To address the second research question regarding the acute exertional effects on the incidence of ACL injury, injury rates by competition segment were analyzed across both sexes and all sports. No differences were observed between before halftime and halftime or later during competitions for all ACL injuries (IRR = 1.05; 95% CI = 0.83, 1.32; P = .68) or noncontact injuries (IRR = 1.01; 95% CI = 0.61, 1.95; P = .94). This finding was confirmed via subanalyses (Table 5), with no significant interactions between game segment and sex (P = .48) or game segment and sport (P = .74). Yet a significant interaction between competition segment and season period for all injuries (P = .02) was present: injuries were fewer after halftime compared with before halftime in the early regular season period (IRR = 0.38; 95% CI = 0.19, 0.76) but greater after halftime in the late regular season period (IRR = 2.40; 95% CI = 1.15, 5.02). The same interaction effect was evident for noncontact ACL injury (P = .03), although only the early regular season showed a reduced injury rate after halftime compared with before halftime (IRR = 0.31; 95% CI = 0.11, 0.85).
The purpose of our study was to identify periods during the season or during competitions in which the ACL injury incidence was greatest for basketball, lacrosse, or soccer student-athletes. According to our hypothesis, based on the known effects of acute and long-term exertion on the musculoskeletal system, we believed that ACL injuries would be highest during either the early or late season (long-term fatigue development) and highest in the second half of competition relative to the first, when athletes were more likely to be acutely fatigued. These hypotheses were only partially supported by our analyses. The injury incidence was greatest in the early season segment and reduced late in the season, and although no difference occurred in injury incidence as a result of competition period alone, an interaction effect existed between season segment and competition period. These results also confirmed the well-established elevated incidence of ACL injury among females compared with males.31,32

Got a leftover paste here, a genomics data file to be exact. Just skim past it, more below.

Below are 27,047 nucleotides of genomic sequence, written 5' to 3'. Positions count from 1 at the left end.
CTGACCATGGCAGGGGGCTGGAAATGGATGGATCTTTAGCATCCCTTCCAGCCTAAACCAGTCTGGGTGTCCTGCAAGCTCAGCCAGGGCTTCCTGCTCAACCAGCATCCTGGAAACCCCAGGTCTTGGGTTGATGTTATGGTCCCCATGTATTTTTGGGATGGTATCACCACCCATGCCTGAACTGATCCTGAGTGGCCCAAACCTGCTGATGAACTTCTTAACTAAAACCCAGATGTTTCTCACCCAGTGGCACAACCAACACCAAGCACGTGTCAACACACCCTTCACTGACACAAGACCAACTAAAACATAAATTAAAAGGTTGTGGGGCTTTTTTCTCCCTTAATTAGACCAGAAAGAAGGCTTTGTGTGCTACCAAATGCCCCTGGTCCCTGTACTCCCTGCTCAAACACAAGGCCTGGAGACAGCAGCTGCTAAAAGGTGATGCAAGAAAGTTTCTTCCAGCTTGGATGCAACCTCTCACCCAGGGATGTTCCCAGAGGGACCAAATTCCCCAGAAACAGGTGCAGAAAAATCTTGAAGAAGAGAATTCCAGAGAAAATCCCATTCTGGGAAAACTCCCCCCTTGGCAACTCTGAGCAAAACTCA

We observed a season segment effect for all ACL injuries, but our results contrast with our original hypothesis that the injury incidence would be greater later in the season (ie, postseason). Instead, we noted the ACL injury rate was highest during the regular season. This may be a result of the regular season segment's posing a significantly greater load than that for which the athletes have been physically prepared. The reduced incidence of ACL injury during the postseason is a curious finding, as in the fatigue model, one would expect this period to produce the least favorable environment. However, these data may indicate that those athletes who were most vulnerable to ACL injury, through a combination of risk factors including fatigability, may have already sustained an ACL injury earlier in the season. Therefore, the regular season may have acted as a filter of sorts, resulting in the postseason segment's being populated by the more resilient athletes, thereby reducing injury incidence.